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Grandma Nong, Bangkok’s oldest performing ladyboy passed away this week.

The first time I saw Nong perform was at Tawan, over ten years ago. I’d been cursed that night, Tawan pulls its customers in with the promise of muscled flesh and then far too often serves up a portion of ladyboy first. Such was that visit, but taken to an extreme. The diva wanna-be ladyboys came on first all dolled up in the finest and fighting a losing battle; their feathered and sequined headdresses waging war with the chains and cage work hanging above Tawan’s stage. It wasn’t the first time I’d been forced to sit through a ladyboy act at one of Bangkok’s gay gogo bars. In fact it happens far too often. But I’ve come to accept it, along with the pricey drinks and having to fend of fem boys screeching their ten syllable rendition of sawasdee ka.

If one ladyboy act is bad – and it is – two is even worse. Especially when round two is one of the infamous comedy ladyboy numbers complete with blackened teeth and water-balloons serving for sagging breasts as she lip-syncs a tale of woe. Thais find these acts uproariously funny. Farang start edging toward the door. The management of Tawan, who could never be accused of believing in the cliche that less is more, decided to devote their stage to Thailand’s katoey this night and scheduled yet a third ladyboy act. This one was different.

Traditional Thai music at a much more mellow decibel level replaced the blaring disco tunes as an old woman draped in Thai silk took the stage. The bar quieted down. The boys working Tawan all turned their attention to the stage with rapt wonder as Grandma Nong performed her short dance. The almost real looking divas in all their finery are bad enough. An ancient ladyboy taking small mincing steeps across the stage should have pushed me over the top.

But I’d come of age in Hawaii where it is not unusual for a local octogenarian to take the stage during a hula performance, her hips no longer swaying quite as well as they once did, and the sexuality of the dance being replaced by a quiet dignity. That was Nong too. Hers was a traditional Thai dance, and her age and demeanor combined to fulfil the illusion; she was no longer a man dressed as a woman, but a grandmother still spry enough to sway gently with the music. You couldn’t help but love her.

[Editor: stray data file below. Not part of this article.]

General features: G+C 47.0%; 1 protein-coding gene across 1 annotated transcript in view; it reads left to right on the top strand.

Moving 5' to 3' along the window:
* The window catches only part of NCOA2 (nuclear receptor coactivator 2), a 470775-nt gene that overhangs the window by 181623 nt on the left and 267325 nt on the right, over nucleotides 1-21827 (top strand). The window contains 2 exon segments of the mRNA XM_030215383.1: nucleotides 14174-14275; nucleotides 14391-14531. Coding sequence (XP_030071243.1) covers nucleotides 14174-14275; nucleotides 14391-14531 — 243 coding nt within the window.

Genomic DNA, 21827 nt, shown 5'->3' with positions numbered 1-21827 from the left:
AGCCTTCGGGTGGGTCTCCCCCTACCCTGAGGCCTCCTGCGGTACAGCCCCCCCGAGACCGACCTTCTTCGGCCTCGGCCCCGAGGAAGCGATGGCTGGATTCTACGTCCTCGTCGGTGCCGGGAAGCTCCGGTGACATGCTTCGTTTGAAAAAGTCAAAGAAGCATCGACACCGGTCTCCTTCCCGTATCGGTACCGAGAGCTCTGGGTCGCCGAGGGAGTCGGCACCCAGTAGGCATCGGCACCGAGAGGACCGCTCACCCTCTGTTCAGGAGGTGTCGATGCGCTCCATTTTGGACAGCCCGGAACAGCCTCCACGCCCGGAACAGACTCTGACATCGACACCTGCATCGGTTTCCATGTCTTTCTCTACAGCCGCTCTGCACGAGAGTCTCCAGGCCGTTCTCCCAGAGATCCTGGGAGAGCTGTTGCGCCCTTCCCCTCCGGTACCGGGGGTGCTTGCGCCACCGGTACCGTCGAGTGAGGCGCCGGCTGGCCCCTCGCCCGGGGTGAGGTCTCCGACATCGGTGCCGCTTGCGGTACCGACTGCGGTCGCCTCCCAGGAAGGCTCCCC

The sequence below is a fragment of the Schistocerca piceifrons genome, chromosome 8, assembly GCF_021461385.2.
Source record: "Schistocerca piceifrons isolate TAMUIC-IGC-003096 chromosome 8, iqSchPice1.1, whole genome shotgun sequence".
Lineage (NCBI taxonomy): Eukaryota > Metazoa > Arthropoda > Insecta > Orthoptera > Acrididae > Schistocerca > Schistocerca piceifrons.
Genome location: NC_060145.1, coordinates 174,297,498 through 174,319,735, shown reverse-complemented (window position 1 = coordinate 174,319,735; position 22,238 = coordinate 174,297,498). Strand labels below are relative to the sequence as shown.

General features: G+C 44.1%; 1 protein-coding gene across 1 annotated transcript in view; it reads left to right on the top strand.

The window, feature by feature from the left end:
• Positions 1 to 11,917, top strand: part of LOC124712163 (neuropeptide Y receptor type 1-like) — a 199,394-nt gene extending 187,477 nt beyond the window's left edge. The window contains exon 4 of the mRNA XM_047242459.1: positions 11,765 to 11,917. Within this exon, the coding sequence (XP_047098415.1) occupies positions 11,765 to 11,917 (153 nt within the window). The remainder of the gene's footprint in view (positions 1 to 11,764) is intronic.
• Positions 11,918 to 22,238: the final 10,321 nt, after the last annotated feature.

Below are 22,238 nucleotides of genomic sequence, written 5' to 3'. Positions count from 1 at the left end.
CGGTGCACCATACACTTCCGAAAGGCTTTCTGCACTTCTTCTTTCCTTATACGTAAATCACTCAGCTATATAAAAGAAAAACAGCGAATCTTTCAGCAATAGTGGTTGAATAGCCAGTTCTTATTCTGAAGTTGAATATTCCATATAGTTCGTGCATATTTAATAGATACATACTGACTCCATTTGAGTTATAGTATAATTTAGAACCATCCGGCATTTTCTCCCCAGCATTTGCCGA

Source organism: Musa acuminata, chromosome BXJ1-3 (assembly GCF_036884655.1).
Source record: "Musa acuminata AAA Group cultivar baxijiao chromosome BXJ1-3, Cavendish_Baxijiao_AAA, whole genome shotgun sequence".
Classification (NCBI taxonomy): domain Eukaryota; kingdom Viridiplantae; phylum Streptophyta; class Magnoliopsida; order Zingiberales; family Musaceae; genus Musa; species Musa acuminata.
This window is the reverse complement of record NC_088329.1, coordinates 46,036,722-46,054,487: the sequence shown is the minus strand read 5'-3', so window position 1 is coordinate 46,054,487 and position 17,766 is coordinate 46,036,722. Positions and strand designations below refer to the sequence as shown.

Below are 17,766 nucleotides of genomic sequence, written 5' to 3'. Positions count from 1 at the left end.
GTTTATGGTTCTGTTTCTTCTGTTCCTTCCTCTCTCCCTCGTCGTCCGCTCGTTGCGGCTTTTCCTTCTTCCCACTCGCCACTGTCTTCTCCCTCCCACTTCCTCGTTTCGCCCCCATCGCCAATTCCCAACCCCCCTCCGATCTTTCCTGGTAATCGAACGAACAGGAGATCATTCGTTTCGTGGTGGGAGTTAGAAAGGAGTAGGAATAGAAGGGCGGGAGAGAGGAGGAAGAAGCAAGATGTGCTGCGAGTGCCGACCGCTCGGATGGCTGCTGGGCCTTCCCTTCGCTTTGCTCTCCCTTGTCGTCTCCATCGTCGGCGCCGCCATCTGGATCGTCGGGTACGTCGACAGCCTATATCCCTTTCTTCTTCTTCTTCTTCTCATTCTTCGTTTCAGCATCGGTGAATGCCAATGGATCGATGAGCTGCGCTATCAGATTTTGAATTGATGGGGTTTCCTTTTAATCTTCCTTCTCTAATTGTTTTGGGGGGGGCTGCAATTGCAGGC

Nong prepares for a night on stage at the age of 73.

Over the years I caught her act at various bars around town; it wasn’t until a night that I was out with my friend Noom and saw her perform that I learned a bit about her story. Nong was one of Bangkok’s original ladyboy acts having first taken the stage at the age of 15 just after the end of WWII. Some fifty years later, she was still at it. Her run on Bangkok’s stages ended this week. Pa Nong passed away at the age of 76. Her death made the local papers; dressed in her ladyboy finest she’d been laid out at her local wat for three days for fans, friends, and loved ones to pay respect.

Sawing Nisakornsen, better known as Nong, came from a poor rural family. His father was a soldier in the Opium War in China, and as the seventh child Nong spent his childhood doing everything possible to make money. At the age of 15 she and her biological sister left home with just the shirts on their back but soon found employment at a cinema show in Bangkok as dancers. No one knew Nong was a man. Never ashamed of being a member of Thailand’s third sex, she spent the next fifty-odd years performing all around Bangkok. It was only in her later years that her career was reduced to the occasional show at one of Bangkok’s gay gogo clubs.

Interviewed at the age of 73 after being named Thailand’s oldest performing ladyboy, Nong explained that it took her about three hours to get ready for her show nightly. The bars usually paid her 300-400 baht, Thais in the audience passed over tips, and during her non-performing hours when her strength was good she’d sell lighters and cigarettes to bolster her income.

Her night of work would start around 9 pm; she’d often take a tuk tuk back to her room to rest in between performances but noted she had to take care to not muss up her outfit and hair. Most of the money she earned went to transportation, the rest to pay her utilities.

“I do not expect anything else in life.” she said. “But I don’t starve. Today was a good day, tomorrow it will be another show.”

During her final years she had no teeth and her eyesight was poor. But she was fortunate to have many relatives who looked after her and helped out, including a nephew whom she had helped raise since he was 14 and who lived with and cared for her in her old age. Nong said she had considered giving up show business several years ago, but had grown bored and went back to performing. Nong said she planned on performing as long as she was strong enough to do so, or until nobody wants to see her anymore.

There have been bar boys who have come and gone during the years I’ve been visiting Thailand, some of whom I miss. I think I’ll miss seeing Nong pop up to sway across the stage even more. I’m not a big fan of ladyboys, but integrity gets me every time. Nong lived her life being true to herself. At the end, I don’t think there is any other honor higher one can pay than saying that.

Grandma Nong will be missed by many in Bangkok, locals and visitors alike.